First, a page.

“Every rose has its thorn”
You’ve heard the phrase a million times, in commercials, magazine ads, even in a 1980s pop-rock ballad. Due to its overuse, the phrase is easily dismissed, however, The cliché actually has value worth remembering, especially when you encounter life’s inevitable road bumps and are desperate for some new perspective.
Analyzing the Rose
Observing the complexity of a rose, we can observe much about our own complex lives. A prickly exterior makes it difficult for predators to attack—its thorny climb protects the stem, allowing it to grow in strength and resiliency as the flower develops. At its very tip, the protected stem brings to light a hardy rosebud and soon, delicate, sweet smelling, gloriously and vividly colored petals follow, creating one of the world’s most cherished sources of natural beauty for all to admire. Upon further inspection, and through personal experience, we quickly learn to first watch for its thorns before handling. Here’s where the cliché becomes truth: that’s life, isn’t it?
It’s no coincidence that on Valentine’s Day, roses are what we give to exemplify the depth of our love, often developed through the experience of sweetness and sharp pricks. Even the sweetest highs can be followed by extremely painful lows, often in quick succession. Our daily commute to work alone can be an emotional rollercoaster; from the elation caused by a favorite song played on the radio, to the stress of a particularly bad day of traffic, or the overwhelming amount of emails waiting at the office. But is the high and low necessarily a bad thing? Or like the rose with its thorns, is it life’s duality that makes it so beautiful?
A Rose is a Rose
Regardless of the type, roses develop thorns to survive and flourish with one goal—to make the end result as beautiful and strong as possible. With this revelation, a trusted cliché takes on a whole new meaning for the experience of personal sadness, the joy of happiness and the enabling journey allowing us to grow deeply rooted, strong stems of self-awareness. Without the protective pricks that temporarily stun us, we cannot truly appreciate the rose’s miraculous journey to flourish. Cultivating our happiness is difficult at times, but what we make of our experiences determines if we thrive rather than merely survive. If allowed to play their role in our lives naturally, the thorns of sadness and trials can eventually cultivate healthy outlooks for positive growth, offering beauty to another struggling in their journey.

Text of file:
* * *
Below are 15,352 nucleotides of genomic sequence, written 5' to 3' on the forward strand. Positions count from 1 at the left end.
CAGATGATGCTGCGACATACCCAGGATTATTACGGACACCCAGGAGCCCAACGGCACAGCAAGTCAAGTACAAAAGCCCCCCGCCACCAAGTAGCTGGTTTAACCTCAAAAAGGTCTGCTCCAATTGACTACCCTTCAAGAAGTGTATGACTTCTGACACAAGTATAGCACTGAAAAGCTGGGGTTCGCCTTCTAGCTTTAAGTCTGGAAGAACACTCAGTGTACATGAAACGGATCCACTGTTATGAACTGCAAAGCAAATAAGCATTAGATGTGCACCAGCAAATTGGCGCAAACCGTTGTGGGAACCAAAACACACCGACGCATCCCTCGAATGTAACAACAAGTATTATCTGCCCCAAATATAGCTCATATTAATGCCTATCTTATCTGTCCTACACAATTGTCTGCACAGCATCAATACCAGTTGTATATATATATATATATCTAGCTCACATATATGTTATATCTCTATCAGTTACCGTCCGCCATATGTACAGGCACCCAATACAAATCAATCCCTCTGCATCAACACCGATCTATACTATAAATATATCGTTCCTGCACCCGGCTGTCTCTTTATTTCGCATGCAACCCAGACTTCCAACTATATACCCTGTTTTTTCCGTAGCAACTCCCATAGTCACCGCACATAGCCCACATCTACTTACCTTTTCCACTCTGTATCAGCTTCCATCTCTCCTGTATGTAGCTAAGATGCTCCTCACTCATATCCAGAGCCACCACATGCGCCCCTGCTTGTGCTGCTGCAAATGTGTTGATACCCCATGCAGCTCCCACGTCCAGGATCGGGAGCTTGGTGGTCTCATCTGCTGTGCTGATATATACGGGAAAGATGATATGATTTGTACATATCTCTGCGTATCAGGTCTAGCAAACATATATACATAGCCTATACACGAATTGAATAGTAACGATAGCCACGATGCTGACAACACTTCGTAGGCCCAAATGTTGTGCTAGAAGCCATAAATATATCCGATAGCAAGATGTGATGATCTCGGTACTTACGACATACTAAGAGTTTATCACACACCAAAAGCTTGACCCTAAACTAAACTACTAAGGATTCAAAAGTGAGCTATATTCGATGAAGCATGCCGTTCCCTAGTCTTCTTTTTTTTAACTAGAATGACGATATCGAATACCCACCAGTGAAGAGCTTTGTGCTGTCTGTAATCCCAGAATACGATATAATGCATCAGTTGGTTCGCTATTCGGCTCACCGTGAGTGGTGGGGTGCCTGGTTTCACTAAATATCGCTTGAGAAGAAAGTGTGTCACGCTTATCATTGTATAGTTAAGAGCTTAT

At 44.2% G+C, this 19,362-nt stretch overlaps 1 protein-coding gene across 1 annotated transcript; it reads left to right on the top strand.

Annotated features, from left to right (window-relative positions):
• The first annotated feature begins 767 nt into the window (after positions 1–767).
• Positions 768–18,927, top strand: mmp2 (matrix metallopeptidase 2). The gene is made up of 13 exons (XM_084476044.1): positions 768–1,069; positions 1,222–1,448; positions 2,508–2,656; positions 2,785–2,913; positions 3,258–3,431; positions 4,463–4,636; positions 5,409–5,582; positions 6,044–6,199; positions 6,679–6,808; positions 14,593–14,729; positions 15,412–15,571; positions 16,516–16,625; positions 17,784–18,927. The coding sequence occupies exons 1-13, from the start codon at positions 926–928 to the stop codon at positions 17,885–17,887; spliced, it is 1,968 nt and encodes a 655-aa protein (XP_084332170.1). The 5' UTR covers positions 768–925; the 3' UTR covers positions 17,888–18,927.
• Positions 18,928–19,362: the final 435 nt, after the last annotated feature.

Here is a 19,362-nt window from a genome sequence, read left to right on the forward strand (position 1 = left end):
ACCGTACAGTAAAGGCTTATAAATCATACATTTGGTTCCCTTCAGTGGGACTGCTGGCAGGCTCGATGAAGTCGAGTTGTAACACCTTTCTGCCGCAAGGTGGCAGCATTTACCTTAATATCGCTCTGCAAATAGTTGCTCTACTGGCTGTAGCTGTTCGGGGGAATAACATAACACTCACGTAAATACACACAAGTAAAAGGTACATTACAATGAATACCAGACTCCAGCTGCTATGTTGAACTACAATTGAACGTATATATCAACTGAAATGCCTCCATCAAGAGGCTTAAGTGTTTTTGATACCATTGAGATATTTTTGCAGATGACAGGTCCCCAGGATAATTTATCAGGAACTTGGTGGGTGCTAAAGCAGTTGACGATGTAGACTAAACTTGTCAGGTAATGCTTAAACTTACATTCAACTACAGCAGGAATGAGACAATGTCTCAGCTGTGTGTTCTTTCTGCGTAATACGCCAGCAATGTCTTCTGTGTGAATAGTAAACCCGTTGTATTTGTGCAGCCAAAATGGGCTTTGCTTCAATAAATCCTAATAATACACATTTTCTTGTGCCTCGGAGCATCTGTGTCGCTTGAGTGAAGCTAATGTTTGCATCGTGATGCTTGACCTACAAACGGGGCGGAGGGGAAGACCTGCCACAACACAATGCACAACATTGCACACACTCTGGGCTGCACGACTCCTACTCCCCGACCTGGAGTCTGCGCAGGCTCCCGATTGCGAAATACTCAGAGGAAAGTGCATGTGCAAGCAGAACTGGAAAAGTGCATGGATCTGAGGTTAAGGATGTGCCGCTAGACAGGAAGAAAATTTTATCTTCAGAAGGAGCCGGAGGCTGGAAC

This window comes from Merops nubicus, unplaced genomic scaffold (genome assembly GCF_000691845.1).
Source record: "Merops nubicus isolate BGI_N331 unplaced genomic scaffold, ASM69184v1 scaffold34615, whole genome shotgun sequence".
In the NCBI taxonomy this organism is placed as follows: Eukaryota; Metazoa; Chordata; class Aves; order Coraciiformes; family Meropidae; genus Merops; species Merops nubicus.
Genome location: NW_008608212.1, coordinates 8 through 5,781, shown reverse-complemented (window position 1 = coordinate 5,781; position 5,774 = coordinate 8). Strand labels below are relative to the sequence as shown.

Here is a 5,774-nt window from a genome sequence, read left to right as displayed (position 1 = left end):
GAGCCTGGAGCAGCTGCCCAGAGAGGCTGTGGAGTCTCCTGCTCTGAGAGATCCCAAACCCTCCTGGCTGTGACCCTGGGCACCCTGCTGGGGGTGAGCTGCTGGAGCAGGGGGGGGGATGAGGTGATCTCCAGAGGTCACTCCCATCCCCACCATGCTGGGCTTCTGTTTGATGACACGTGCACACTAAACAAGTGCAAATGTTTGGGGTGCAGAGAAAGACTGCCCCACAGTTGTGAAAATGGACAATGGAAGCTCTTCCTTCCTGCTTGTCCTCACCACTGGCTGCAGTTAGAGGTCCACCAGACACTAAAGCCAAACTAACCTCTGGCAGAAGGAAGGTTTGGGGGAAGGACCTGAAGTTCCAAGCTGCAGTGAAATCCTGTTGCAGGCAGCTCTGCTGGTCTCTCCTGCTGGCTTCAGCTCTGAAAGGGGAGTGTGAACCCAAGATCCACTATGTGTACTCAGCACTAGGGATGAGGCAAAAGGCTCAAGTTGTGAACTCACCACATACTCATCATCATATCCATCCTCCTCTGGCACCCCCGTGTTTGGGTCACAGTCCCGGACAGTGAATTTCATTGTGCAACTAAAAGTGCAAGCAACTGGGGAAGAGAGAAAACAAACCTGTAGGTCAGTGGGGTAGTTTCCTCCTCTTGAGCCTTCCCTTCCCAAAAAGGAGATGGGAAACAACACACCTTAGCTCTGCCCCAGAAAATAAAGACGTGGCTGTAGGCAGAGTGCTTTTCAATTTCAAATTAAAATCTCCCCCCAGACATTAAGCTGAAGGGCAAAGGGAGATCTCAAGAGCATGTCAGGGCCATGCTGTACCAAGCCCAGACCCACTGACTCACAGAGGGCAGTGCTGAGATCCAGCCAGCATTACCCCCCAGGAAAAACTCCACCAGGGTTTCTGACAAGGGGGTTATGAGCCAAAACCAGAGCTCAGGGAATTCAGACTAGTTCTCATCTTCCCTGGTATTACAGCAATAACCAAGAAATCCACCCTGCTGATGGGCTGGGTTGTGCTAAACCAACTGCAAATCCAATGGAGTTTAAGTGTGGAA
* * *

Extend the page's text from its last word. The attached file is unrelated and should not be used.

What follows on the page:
Goal: More effectively reflect, reconnect with, and beneficially utilize our personal experiences by refocusing our inherent positive core energy for individual positive growth.
- Take off your shoes and socks and take a walk in the grass. Known as a grounding exercise, the simple act of walking on the earth in your natural state will help center your thoughts for reflection.
- Plant a seed and watch it grow through your nurture. Whether you plant a tulip bulb in a pot, or a tree in your backyard, getting lost in the quiet, simple act of nurturing plant life—ensuring it has enough sun, water, and food to thrive—is a therapeutic reminder of nurturing our own life. Quiet, reflective activities outdoors provide opportunities to assess both positive and negative experiences, and can lead to deeper appreciation of their contribution in our life. Reflection allows us to better determine the effect of our trials in the present, and gives us opportunities to utilize them for continued positive growth—essentially leading to deeper happiness.
Lisa Cypers Kamen is acclaimed for her engaging blend of positive and spiritual psychology coaching, workshops, and philanthropic projects. Through her books, radio show, media appearances, and inspiring documentary films, such as “H Factor: Where Is Your Heart?,” Lisa recently launched Harvesting Happiness for Heroes, a non-profit corporation dedicated to bringing integrated psychology coaching tools and mindfulness training to Veterans and their loved ones. She has been featured on The Huffington Post, ABC and CBS television, Yahoo News, and Money Watch. You can visit Lisa on her website, Facebook or Twitter.